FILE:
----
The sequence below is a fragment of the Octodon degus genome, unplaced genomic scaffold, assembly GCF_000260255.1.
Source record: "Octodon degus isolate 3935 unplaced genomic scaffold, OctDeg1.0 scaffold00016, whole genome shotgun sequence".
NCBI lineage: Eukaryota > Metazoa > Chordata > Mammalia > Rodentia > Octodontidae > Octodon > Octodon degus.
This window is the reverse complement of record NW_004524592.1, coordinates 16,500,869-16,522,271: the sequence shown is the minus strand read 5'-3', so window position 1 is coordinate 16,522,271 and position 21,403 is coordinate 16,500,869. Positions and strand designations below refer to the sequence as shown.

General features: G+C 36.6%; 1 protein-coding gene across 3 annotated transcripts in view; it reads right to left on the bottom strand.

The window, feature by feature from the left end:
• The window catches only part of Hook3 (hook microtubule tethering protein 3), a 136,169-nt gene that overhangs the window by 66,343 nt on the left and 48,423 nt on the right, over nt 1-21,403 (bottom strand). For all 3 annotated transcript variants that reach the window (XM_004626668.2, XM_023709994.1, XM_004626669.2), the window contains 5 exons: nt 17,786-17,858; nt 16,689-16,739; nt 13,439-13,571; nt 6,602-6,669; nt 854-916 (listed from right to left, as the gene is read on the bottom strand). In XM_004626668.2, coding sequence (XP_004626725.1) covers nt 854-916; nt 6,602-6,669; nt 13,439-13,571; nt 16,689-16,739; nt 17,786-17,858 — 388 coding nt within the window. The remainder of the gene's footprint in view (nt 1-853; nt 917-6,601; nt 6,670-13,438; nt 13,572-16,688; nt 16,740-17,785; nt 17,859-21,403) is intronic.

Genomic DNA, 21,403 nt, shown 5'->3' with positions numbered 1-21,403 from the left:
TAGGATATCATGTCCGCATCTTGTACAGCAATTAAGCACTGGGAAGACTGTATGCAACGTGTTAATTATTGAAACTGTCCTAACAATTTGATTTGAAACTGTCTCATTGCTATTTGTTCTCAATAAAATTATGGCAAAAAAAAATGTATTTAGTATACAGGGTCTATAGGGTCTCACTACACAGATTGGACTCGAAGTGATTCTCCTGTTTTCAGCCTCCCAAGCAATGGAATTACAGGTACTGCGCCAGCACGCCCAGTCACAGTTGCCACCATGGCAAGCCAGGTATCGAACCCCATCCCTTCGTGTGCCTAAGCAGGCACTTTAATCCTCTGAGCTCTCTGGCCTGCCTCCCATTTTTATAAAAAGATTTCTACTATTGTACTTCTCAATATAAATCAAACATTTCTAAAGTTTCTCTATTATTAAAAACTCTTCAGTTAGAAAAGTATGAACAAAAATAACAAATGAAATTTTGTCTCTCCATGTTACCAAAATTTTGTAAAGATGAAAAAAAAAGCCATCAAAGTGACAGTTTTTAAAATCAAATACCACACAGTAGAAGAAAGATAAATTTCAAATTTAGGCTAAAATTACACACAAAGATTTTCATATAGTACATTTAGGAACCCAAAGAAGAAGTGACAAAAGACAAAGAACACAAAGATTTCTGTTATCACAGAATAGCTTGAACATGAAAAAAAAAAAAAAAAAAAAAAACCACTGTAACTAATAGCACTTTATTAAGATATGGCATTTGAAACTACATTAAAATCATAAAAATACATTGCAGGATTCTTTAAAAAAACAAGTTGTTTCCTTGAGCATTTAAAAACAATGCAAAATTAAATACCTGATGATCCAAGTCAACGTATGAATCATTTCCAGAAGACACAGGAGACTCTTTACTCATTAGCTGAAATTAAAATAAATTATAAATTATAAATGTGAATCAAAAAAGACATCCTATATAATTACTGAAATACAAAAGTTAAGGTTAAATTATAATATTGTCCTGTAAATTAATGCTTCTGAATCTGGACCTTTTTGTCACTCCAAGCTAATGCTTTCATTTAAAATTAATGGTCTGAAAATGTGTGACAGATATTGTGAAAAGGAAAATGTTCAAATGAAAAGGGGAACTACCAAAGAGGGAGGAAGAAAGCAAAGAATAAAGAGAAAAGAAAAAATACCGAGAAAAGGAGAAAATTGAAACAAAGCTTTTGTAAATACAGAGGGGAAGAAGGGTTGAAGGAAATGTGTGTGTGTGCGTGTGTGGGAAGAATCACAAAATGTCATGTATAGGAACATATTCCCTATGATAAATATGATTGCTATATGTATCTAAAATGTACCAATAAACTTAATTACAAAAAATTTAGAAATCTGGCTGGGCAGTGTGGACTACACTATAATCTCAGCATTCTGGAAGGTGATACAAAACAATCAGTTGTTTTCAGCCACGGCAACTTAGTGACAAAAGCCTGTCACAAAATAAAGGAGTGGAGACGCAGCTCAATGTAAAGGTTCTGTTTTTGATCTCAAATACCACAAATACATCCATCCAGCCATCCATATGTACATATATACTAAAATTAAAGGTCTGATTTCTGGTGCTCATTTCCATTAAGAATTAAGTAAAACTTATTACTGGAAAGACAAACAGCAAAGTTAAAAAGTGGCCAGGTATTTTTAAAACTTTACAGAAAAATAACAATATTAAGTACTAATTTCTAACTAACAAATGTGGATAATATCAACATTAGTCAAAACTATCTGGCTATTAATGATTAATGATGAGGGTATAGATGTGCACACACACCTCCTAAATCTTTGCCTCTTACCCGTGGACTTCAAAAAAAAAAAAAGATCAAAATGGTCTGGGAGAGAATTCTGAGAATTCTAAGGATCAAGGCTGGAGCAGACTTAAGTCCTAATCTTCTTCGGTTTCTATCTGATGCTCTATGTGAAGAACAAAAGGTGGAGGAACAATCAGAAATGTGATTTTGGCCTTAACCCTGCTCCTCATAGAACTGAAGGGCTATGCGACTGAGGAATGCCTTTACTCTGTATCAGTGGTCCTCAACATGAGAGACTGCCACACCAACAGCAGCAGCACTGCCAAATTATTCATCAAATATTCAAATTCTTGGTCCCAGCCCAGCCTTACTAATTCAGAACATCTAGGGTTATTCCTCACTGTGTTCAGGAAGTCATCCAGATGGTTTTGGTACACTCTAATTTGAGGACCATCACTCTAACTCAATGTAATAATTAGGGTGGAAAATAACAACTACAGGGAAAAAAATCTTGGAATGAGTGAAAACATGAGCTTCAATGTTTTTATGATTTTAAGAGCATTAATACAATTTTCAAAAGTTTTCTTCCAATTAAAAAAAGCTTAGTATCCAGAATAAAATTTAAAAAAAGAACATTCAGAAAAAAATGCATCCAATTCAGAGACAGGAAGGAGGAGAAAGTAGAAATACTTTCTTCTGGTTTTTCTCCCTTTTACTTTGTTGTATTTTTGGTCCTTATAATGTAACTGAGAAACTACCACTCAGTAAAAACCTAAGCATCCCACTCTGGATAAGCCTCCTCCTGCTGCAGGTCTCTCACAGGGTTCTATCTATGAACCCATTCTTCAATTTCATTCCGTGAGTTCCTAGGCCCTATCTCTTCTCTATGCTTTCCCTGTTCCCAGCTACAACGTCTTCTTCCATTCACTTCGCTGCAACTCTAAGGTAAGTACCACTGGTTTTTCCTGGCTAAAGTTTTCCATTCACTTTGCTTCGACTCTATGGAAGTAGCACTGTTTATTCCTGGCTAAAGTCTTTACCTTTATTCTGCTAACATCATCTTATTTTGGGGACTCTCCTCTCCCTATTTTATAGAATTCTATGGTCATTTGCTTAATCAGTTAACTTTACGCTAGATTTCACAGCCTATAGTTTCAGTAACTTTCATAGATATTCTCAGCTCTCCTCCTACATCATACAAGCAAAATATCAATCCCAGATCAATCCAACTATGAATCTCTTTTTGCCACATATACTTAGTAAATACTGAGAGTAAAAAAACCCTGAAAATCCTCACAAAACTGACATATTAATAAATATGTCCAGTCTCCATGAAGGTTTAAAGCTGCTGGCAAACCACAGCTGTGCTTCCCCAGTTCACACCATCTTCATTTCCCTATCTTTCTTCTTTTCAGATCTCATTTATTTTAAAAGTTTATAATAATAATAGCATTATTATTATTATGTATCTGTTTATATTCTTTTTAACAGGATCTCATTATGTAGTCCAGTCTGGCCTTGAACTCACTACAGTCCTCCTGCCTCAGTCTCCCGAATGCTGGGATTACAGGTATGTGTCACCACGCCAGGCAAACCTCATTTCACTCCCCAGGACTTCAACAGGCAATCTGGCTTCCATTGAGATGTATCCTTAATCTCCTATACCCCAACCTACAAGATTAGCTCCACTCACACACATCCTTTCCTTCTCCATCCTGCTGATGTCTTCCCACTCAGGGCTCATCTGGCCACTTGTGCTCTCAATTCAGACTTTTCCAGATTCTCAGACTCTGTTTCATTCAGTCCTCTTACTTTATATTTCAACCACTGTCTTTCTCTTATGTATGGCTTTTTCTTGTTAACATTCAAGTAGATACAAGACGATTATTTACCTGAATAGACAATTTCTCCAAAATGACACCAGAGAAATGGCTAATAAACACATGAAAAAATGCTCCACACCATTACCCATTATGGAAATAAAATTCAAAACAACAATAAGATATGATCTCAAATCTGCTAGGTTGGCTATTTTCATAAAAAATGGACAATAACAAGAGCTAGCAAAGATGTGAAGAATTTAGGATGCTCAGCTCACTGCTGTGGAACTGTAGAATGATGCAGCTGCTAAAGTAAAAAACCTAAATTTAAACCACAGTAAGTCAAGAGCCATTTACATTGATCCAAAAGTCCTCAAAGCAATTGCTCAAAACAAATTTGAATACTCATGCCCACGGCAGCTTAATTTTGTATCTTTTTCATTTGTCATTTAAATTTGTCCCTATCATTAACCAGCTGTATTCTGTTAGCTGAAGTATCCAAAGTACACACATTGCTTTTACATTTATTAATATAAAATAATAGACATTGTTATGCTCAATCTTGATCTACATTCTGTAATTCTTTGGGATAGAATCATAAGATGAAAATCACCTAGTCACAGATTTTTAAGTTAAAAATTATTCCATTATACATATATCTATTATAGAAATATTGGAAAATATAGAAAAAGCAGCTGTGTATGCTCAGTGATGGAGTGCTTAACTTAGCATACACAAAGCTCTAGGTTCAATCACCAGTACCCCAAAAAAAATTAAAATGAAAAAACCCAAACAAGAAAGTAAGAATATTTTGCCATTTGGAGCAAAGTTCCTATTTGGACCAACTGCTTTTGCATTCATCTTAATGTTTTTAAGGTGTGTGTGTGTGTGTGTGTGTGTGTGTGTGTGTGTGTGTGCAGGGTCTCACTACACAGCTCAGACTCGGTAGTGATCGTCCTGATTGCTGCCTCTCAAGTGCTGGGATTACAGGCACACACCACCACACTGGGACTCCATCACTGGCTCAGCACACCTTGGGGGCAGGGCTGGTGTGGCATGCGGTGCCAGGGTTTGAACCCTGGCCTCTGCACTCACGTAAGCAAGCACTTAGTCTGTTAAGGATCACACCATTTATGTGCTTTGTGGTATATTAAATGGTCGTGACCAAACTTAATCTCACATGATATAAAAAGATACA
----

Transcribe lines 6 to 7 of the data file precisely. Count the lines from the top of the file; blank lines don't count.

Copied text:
The window, feature by feature from the left end:
• The window catches only part of Hook3 (hook microtubule tethering protein 3), a 136,169-nt gene that overhangs the window by 66,343 nt on the left and 48,423 nt on the right, over nt 1-21,403 (bottom strand). For all 3 annotated transcript variants that reach the window (XM_004626668.2, XM_023709994.1, XM_004626669.2), the window contains 5 exons: nt 17,786-17,858; nt 16,689-16,739; nt 13,439-13,571; nt 6,602-6,669; nt 854-916 (listed from right to left, as the gene is read on the bottom strand). In XM_004626668.2, coding sequence (XP_004626725.1) covers nt 854-916; nt 6,602-6,669; nt 13,439-13,571; nt 16,689-16,739; nt 17,786-17,858 — 388 coding nt within the window. The remainder of the gene's footprint in view (nt 1-853; nt 917-6,601; nt 6,670-13,438; nt 13,572-16,688; nt 16,740-17,785; nt 17,859-21,403) is intronic.